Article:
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1.
Eur J Immunol ; 51(12): 2708-3145, 2021 12.
Article in English | MEDLINE | ID: covidwho-1568038

ABSTRACT

The third edition of Flow Cytometry Guidelines provides the key aspects to consider when performing flow cytometry experiments and includes comprehensive sections describing phenotypes and functional assays of all major human and murine immune cell subsets. Notably, the Guidelines contain helpful tables highlighting phenotypes and key differences between human and murine cells. Another useful feature of this edition is the flow cytometry analysis of clinical samples with examples of flow cytometry applications in the context of autoimmune diseases, cancers as well as acute and chronic infectious diseases. Furthermore, there are sections detailing tips, tricks and pitfalls to avoid. All sections are written and peer-reviewed by leading flow cytometry experts and immunologists, making this edition an essential and state-of-the-art handbook for basic and clinical researchers.


Subject(s)
Autoimmune Diseases/immunology , Flow Cytometry , Infections/immunology , Neoplasms/immunology , Animals , Chronic Disease , Humans , Mice , Practice Guidelines as Topic
2.
PLoS Pathog ; 17(10): e1009742, 2021 10.
Article in English | MEDLINE | ID: covidwho-1456098

ABSTRACT

Disease manifestations in COVID-19 range from mild to severe illness associated with a dysregulated innate immune response. Alterations in function and regeneration of dendritic cells (DCs) and monocytes may contribute to immunopathology and influence adaptive immune responses in COVID-19 patients. We analyzed circulating DC and monocyte subsets in 65 hospitalized COVID-19 patients with mild/moderate or severe disease from acute illness to recovery and in healthy controls. Persisting reduction of all DC subpopulations was accompanied by an expansion of proliferating Lineage-HLADR+ cells lacking DC markers. Increased frequency of CD163+ CD14+ cells within the recently discovered DC3 subpopulation in patients with more severe disease was associated with systemic inflammation, activated T follicular helper cells, and antibody-secreting cells. Persistent downregulation of CD86 and upregulation of programmed death-ligand 1 (PD-L1) in conventional DCs (cDC2 and DC3) and classical monocytes associated with a reduced capacity to stimulate naïve CD4+ T cells correlated with disease severity. Long-lasting depletion and functional impairment of DCs and monocytes may have consequences for susceptibility to secondary infections and therapy of COVID-19 patients.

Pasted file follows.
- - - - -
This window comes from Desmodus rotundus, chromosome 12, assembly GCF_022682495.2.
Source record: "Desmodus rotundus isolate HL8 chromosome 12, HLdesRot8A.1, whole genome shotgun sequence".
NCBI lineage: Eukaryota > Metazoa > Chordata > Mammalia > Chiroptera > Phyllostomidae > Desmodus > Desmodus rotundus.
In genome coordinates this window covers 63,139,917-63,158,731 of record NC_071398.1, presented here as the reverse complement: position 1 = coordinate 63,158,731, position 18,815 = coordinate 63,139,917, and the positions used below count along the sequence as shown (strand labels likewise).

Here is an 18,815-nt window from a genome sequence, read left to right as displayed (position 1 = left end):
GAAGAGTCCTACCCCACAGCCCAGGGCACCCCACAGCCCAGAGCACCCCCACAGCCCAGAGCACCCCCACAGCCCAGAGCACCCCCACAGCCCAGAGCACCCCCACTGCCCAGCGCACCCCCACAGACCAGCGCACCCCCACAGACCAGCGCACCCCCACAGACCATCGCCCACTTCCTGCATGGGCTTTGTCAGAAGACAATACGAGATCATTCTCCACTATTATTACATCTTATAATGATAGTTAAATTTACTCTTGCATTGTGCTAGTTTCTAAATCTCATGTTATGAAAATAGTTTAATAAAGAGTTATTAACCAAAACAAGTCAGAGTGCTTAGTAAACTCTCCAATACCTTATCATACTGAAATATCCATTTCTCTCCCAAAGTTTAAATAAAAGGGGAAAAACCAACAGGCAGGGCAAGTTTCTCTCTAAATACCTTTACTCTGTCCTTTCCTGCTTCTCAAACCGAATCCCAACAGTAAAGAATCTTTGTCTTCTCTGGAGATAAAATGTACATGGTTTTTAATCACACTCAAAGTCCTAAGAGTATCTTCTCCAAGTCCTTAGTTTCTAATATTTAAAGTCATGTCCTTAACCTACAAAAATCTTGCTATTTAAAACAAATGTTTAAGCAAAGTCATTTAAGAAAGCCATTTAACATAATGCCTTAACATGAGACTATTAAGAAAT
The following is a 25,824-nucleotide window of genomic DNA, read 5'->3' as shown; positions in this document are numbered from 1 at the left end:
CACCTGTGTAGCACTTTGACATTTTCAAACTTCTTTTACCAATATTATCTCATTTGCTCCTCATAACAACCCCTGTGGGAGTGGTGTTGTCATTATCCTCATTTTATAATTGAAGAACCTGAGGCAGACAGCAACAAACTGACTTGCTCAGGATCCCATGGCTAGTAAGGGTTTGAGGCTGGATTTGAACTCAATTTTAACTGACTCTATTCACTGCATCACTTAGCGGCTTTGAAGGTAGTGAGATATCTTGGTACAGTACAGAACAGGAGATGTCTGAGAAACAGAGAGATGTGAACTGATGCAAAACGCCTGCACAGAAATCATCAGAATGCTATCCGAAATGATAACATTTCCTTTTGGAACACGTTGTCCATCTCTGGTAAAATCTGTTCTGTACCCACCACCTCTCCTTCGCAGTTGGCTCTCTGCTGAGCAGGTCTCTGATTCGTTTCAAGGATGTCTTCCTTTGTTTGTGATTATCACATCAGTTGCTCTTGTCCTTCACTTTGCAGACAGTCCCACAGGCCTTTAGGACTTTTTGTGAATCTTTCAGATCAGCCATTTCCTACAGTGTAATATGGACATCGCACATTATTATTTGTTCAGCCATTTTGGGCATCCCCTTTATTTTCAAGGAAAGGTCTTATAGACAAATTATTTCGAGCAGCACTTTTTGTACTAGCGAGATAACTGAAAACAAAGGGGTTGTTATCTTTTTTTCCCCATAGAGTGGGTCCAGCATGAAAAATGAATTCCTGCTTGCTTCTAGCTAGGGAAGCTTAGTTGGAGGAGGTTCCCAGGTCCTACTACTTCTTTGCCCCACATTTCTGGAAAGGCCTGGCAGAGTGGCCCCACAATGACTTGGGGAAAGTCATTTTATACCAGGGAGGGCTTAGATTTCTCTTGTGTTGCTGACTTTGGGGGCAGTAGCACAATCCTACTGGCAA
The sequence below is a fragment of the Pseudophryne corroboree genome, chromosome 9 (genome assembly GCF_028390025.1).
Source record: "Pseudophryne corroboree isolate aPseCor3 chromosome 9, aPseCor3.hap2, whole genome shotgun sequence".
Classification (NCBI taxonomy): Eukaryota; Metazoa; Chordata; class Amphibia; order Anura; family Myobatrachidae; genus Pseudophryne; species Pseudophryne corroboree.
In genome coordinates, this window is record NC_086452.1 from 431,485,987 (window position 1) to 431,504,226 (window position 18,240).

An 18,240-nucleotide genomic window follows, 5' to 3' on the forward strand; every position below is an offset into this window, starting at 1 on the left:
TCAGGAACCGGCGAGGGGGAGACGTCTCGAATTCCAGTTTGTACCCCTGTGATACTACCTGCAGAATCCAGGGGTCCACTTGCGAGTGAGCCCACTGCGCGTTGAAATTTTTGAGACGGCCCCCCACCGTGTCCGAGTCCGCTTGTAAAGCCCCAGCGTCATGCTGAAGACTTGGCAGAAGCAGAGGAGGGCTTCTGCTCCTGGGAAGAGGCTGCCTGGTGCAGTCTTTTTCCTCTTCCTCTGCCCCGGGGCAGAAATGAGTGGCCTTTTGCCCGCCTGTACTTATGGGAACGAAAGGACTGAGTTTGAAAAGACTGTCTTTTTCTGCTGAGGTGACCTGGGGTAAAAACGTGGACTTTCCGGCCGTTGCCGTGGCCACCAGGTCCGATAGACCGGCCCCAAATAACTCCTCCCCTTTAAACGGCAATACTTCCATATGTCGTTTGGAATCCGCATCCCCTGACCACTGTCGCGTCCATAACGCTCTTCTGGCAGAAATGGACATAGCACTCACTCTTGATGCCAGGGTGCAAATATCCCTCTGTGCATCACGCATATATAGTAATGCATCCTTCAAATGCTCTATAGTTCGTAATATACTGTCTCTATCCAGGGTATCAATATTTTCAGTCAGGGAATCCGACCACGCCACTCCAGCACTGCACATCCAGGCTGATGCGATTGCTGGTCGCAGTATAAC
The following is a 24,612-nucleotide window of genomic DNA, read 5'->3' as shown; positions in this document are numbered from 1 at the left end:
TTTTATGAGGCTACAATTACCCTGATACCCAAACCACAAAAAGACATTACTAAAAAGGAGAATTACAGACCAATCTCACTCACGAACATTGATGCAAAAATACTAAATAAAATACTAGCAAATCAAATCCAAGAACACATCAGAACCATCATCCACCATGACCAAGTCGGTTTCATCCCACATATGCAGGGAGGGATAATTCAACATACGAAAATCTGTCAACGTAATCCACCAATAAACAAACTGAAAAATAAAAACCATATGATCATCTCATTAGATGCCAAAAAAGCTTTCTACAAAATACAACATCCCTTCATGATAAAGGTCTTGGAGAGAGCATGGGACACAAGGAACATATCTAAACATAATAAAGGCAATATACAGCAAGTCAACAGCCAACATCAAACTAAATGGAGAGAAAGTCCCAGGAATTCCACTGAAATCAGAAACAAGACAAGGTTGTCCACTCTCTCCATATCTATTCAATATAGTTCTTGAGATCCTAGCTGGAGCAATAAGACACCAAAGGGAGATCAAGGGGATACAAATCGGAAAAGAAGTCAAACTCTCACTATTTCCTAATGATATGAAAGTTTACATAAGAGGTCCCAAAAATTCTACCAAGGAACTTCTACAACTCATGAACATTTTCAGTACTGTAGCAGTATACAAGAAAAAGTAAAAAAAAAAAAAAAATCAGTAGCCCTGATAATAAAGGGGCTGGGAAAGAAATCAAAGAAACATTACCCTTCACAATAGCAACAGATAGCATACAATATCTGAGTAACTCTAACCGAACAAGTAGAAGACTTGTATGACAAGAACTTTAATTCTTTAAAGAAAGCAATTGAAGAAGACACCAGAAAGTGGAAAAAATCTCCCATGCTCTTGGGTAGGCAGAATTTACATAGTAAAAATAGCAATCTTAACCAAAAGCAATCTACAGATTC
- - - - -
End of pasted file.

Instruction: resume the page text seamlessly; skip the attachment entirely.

Subject(s)
COVID-19/immunology , Dendritic Cells/immunology , Regeneration/immunology , SARS-CoV-2/immunology , Adult , Antigens, CD/immunology , CD4-Positive T-Lymphocytes/immunology , CD4-Positive T-Lymphocytes/pathology , COVID-19/pathology , Dendritic Cells/pathology , Female , Humans , Male , Middle Aged , Monocytes/immunology , Monocytes/pathology , Programmed Cell Death 1 Receptor/immunology
3.
Eur J Immunol ; 51(6): 1325-1333, 2021 06.
Article in English | MEDLINE | ID: covidwho-1159066

ABSTRACT

T follicular helper (Tfh) cells play an essential role in regulating the GC reaction and, consequently, the generation of high-affinity antibodies and memory B cells. Therefore, Tfh cells are critical for potent humoral immune responses against various pathogens and their dysregulation has been linked to autoimmunity and cancer. Tfh cell differentiation is a multistep process, in which cognate interactions with different APC types, costimulatory and coinhibitory pathways, as well as cytokines are involved. However, it is still not fully understood how a subset of activated CD4+ T cells begins to express the Tfh cell-defining chemokine receptor CXCR5 during the early stage of the immune response, how some CXCR5+ pre-Tfh cells enter the B-cell follicles and mature further into GC Tfh cells, and how Tfh cells are maintained in the memory compartment. In this review, we discuss recent advances on how antigen and cognate interactions are important for Tfh cell differentiation and long-term persistence of Tfh cell memory, and how this is relevant to the current understanding of COVID-19 pathogenesis and the development of potent SARS-CoV-2 vaccines.


Subject(s)
Antigens, Viral/immunology , COVID-19 Vaccines/immunology , COVID-19/immunology , Cell Differentiation/immunology , Immunologic Memory , SARS-CoV-2/immunology , T-Lymphocytes, Helper-Inducer/immunology , Animals , COVID-19/pathology , COVID-19/prevention & control , COVID-19 Vaccines/therapeutic use , Humans , T-Lymphocytes, Helper-Inducer/pathology
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